Risk Management Pitfalls in Pediatric Patients With Heat-Related Illness | Pediatric Heat-Related Illness
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<< Pediatric Heat-Related Illness: Recommendations for Prevention and Management

Risk Management Pitfalls in Pediatric Patients With Heat-Related Illness

1. “The outside temperature was only 26.7°C (80°F). There’s no way that the baby’s elevated temperature was related to being left in the car.”

Even in mild-to-moderate environmental temperatures, the temperature inside a car can reach dangerous levels. McLaren showed environmental temperature ranges of 22.2°C to 35.6°C (72°F-96°F) can increase the internal car temperature to 47.2°C (117°F).18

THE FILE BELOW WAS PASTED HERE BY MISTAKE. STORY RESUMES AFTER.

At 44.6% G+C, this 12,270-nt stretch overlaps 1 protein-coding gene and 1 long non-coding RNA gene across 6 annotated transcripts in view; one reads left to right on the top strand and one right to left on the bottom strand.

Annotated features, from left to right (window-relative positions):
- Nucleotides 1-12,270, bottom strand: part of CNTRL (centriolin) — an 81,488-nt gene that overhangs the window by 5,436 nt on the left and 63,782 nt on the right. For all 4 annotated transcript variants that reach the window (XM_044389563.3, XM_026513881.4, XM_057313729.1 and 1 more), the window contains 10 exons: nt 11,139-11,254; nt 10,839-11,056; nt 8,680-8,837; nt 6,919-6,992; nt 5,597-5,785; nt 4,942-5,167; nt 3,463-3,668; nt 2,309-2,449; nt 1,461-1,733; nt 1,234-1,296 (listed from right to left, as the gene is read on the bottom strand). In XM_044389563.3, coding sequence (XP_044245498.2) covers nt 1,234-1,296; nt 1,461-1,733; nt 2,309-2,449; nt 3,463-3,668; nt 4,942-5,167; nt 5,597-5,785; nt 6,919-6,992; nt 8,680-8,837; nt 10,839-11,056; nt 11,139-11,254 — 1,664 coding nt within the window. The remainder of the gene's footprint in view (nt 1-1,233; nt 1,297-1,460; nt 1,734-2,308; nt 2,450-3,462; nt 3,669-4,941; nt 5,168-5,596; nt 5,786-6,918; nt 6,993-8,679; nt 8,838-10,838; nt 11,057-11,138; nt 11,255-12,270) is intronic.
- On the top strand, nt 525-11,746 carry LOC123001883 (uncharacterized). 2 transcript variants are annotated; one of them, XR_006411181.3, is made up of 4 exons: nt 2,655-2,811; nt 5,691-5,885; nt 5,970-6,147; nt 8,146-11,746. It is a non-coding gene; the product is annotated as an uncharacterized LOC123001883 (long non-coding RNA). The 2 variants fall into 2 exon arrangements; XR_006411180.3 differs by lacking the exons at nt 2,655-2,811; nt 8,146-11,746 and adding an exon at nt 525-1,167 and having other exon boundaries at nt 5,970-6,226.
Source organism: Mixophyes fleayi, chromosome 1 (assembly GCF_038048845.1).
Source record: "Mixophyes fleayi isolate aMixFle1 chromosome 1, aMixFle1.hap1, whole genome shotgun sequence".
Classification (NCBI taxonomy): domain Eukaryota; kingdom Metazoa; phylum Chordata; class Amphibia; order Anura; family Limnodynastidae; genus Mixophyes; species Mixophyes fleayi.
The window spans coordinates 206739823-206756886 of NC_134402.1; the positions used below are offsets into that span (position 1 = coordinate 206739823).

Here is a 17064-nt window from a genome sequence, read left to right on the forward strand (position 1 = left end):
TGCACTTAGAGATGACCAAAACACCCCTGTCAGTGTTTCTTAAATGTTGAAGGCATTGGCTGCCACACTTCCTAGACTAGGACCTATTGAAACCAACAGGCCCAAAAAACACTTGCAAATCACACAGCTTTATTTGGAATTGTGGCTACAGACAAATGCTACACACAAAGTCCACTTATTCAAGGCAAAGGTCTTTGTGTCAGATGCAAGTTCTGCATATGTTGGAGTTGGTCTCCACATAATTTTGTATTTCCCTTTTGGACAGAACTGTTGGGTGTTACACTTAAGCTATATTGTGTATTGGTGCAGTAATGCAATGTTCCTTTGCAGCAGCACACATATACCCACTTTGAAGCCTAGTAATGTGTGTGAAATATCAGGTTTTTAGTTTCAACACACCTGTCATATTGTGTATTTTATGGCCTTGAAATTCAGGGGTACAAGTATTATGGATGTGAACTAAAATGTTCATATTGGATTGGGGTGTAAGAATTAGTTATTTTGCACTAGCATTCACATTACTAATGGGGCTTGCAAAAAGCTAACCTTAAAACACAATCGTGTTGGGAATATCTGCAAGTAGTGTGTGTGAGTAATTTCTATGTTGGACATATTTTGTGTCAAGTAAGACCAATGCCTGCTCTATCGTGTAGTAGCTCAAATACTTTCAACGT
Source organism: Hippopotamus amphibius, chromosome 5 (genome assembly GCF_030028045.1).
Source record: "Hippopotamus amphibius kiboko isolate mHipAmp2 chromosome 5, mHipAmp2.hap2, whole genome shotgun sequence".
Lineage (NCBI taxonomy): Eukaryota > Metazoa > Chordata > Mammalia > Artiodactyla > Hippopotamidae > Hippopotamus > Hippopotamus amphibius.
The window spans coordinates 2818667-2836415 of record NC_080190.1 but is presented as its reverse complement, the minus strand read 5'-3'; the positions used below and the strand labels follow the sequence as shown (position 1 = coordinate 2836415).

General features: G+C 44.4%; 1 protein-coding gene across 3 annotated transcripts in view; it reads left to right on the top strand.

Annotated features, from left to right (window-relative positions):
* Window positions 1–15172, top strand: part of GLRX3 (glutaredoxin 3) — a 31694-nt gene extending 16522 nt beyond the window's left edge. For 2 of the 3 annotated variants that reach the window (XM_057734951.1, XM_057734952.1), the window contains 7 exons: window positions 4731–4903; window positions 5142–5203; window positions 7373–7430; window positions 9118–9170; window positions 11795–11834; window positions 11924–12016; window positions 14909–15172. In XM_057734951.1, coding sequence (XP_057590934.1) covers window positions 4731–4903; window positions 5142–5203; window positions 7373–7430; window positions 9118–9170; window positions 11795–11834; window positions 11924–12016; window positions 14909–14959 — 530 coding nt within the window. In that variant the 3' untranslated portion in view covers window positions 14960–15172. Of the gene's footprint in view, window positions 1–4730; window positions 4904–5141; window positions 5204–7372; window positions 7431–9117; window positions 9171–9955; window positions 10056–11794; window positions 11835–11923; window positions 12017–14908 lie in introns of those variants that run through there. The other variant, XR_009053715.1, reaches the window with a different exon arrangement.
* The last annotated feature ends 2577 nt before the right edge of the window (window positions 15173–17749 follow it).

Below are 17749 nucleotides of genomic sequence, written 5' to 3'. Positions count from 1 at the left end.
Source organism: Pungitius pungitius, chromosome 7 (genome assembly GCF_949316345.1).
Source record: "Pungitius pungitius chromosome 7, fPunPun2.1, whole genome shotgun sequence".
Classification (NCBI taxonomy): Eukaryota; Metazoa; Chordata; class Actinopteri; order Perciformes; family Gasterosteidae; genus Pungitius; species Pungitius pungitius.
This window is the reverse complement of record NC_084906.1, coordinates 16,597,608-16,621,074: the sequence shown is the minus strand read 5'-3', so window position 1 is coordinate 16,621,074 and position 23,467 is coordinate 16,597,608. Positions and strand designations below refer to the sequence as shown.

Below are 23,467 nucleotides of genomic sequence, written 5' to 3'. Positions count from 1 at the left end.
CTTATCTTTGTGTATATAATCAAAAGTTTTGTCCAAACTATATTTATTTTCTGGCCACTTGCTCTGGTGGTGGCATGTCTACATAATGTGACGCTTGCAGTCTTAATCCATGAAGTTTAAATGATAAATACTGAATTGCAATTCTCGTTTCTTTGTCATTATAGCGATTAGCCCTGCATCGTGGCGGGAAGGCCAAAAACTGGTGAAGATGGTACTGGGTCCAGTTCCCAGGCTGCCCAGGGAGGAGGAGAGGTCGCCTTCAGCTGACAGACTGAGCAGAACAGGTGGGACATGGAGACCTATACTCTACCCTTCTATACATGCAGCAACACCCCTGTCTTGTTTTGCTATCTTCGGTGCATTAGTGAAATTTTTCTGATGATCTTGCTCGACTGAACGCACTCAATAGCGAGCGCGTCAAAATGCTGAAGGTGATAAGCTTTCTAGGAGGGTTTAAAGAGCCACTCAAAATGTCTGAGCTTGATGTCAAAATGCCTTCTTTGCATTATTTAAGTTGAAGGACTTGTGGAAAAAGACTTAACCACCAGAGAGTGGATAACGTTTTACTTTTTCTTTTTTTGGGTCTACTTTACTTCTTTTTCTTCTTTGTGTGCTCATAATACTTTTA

2. “The patient’s rectal temperature was not high enough for her to be considered to have a heat-related illness.”

The diagnosis of heat exhaustion includes temperatures < 40°C (104°F). When considering the diagnosis of a heat-related illness, history of signs and symptoms and examination findings are important in diagnosis and initiating management.

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